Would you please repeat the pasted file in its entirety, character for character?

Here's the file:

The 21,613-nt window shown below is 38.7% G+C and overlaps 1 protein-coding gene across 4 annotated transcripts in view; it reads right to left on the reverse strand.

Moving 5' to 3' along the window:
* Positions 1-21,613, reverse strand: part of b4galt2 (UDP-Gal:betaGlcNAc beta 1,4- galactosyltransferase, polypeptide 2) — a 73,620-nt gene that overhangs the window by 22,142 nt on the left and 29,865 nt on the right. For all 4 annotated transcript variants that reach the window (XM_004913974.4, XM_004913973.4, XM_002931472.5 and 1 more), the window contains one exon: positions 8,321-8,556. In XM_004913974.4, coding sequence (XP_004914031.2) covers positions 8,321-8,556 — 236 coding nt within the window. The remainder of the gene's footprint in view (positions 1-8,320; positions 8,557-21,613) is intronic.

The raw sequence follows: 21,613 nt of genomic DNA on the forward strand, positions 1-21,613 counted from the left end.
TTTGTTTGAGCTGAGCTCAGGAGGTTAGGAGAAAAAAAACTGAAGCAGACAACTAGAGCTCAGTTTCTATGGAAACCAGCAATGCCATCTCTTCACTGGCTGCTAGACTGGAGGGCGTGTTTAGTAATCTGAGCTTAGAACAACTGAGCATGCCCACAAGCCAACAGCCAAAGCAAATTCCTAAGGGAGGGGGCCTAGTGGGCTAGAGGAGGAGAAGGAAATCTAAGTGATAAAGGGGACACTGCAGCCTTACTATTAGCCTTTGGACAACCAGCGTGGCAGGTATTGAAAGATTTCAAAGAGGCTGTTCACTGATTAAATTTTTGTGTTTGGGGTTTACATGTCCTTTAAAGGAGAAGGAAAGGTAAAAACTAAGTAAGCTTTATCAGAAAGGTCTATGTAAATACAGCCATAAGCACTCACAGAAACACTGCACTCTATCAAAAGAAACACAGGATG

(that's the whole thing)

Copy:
The 21,613-nt window shown below is 38.7% G+C and overlaps 1 protein-coding gene across 4 annotated transcripts in view; it reads right to left on the reverse strand.

Moving 5' to 3' along the window:
* Positions 1-21,613, reverse strand: part of b4galt2 (UDP-Gal:betaGlcNAc beta 1,4- galactosyltransferase, polypeptide 2) — a 73,620-nt gene that overhangs the window by 22,142 nt on the left and 29,865 nt on the right. For all 4 annotated transcript variants that reach the window (XM_004913974.4, XM_004913973.4, XM_002931472.5 and 1 more), the window contains one exon: positions 8,321-8,556. In XM_004913974.4, coding sequence (XP_004914031.2) covers positions 8,321-8,556 — 236 coding nt within the window. The remainder of the gene's footprint in view (positions 1-8,320; positions 8,557-21,613) is intronic.

The raw sequence follows: 21,613 nt of genomic DNA on the forward strand, positions 1-21,613 counted from the left end.
TTTGTTTGAGCTGAGCTCAGGAGGTTAGGAGAAAAAAAACTGAAGCAGACAACTAGAGCTCAGTTTCTATGGAAACCAGCAATGCCATCTCTTCACTGGCTGCTAGACTGGAGGGCGTGTTTAGTAATCTGAGCTTAGAACAACTGAGCATGCCCACAAGCCAACAGCCAAAGCAAATTCCTAAGGGAGGGGGCCTAGTGGGCTAGAGGAGGAGAAGGAAATCTAAGTGATAAAGGGGACACTGCAGCCTTACTATTAGCCTTTGGACAACCAGCGTGGCAGGTATTGAAAGATTTCAAAGAGGCTGTTCACTGATTAAATTTTTGTGTTTGGGGTTTACATGTCCTTTAAAGGAGAAGGAAAGGTAAAAACTAAGTAAGCTTTATCAGAAAGGTCTATGTAAATACAGCCATAAGCACTCACAGAAACACTGCACTCTATCAAAAGAAACACAGGATG